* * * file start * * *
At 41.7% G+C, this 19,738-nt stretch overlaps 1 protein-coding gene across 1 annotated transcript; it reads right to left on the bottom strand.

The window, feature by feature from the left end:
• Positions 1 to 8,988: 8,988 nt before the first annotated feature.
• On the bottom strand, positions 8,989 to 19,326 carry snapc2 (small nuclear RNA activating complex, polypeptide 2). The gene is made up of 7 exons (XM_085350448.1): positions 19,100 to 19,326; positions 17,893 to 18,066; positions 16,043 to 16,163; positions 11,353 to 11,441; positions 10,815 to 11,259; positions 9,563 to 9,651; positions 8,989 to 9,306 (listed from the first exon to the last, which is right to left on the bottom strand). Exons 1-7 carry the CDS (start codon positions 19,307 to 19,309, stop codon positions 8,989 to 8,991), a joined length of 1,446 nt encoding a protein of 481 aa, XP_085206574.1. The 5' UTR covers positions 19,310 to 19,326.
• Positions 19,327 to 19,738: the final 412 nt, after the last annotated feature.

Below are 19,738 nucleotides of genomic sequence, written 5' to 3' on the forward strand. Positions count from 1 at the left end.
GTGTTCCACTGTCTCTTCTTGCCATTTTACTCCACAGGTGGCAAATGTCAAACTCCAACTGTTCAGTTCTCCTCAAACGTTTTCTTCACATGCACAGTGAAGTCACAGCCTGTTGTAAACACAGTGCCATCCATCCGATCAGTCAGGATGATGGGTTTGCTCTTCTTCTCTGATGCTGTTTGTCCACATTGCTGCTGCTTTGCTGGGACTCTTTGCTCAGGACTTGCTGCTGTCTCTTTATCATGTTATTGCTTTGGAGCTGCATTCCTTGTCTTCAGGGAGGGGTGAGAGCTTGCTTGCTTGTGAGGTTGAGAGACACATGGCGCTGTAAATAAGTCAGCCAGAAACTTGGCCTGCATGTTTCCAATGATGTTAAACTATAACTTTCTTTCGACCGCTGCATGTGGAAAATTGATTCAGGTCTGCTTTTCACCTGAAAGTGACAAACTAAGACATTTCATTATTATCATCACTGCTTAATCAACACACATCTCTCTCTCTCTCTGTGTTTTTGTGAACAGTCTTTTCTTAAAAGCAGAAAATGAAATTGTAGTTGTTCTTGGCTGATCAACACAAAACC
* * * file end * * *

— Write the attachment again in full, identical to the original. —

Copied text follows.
At 41.7% G+C, this 19,738-nt stretch overlaps 1 protein-coding gene across 1 annotated transcript; it reads right to left on the bottom strand.

The window, feature by feature from the left end:
• Positions 1 to 8,988: 8,988 nt before the first annotated feature.
• On the bottom strand, positions 8,989 to 19,326 carry snapc2 (small nuclear RNA activating complex, polypeptide 2). The gene is made up of 7 exons (XM_085350448.1): positions 19,100 to 19,326; positions 17,893 to 18,066; positions 16,043 to 16,163; positions 11,353 to 11,441; positions 10,815 to 11,259; positions 9,563 to 9,651; positions 8,989 to 9,306 (listed from the first exon to the last, which is right to left on the bottom strand). Exons 1-7 carry the CDS (start codon positions 19,307 to 19,309, stop codon positions 8,989 to 8,991), a joined length of 1,446 nt encoding a protein of 481 aa, XP_085206574.1. The 5' UTR covers positions 19,310 to 19,326.
• Positions 19,327 to 19,738: the final 412 nt, after the last annotated feature.

Below are 19,738 nucleotides of genomic sequence, written 5' to 3' on the forward strand. Positions count from 1 at the left end.
GTGTTCCACTGTCTCTTCTTGCCATTTTACTCCACAGGTGGCAAATGTCAAACTCCAACTGTTCAGTTCTCCTCAAACGTTTTCTTCACATGCACAGTGAAGTCACAGCCTGTTGTAAACACAGTGCCATCCATCCGATCAGTCAGGATGATGGGTTTGCTCTTCTTCTCTGATGCTGTTTGTCCACATTGCTGCTGCTTTGCTGGGACTCTTTGCTCAGGACTTGCTGCTGTCTCTTTATCATGTTATTGCTTTGGAGCTGCATTCCTTGTCTTCAGGGAGGGGTGAGAGCTTGCTTGCTTGTGAGGTTGAGAGACACATGGCGCTGTAAATAAGTCAGCCAGAAACTTGGCCTGCATGTTTCCAATGATGTTAAACTATAACTTTCTTTCGACCGCTGCATGTGGAAAATTGATTCAGGTCTGCTTTTCACCTGAAAGTGACAAACTAAGACATTTCATTATTATCATCACTGCTTAATCAACACACATCTCTCTCTCTCTCTGTGTTTTTGTGAACAGTCTTTTCTTAAAAGCAGAAAATGAAATTGTAGTTGTTCTTGGCTGATCAACACAAAACC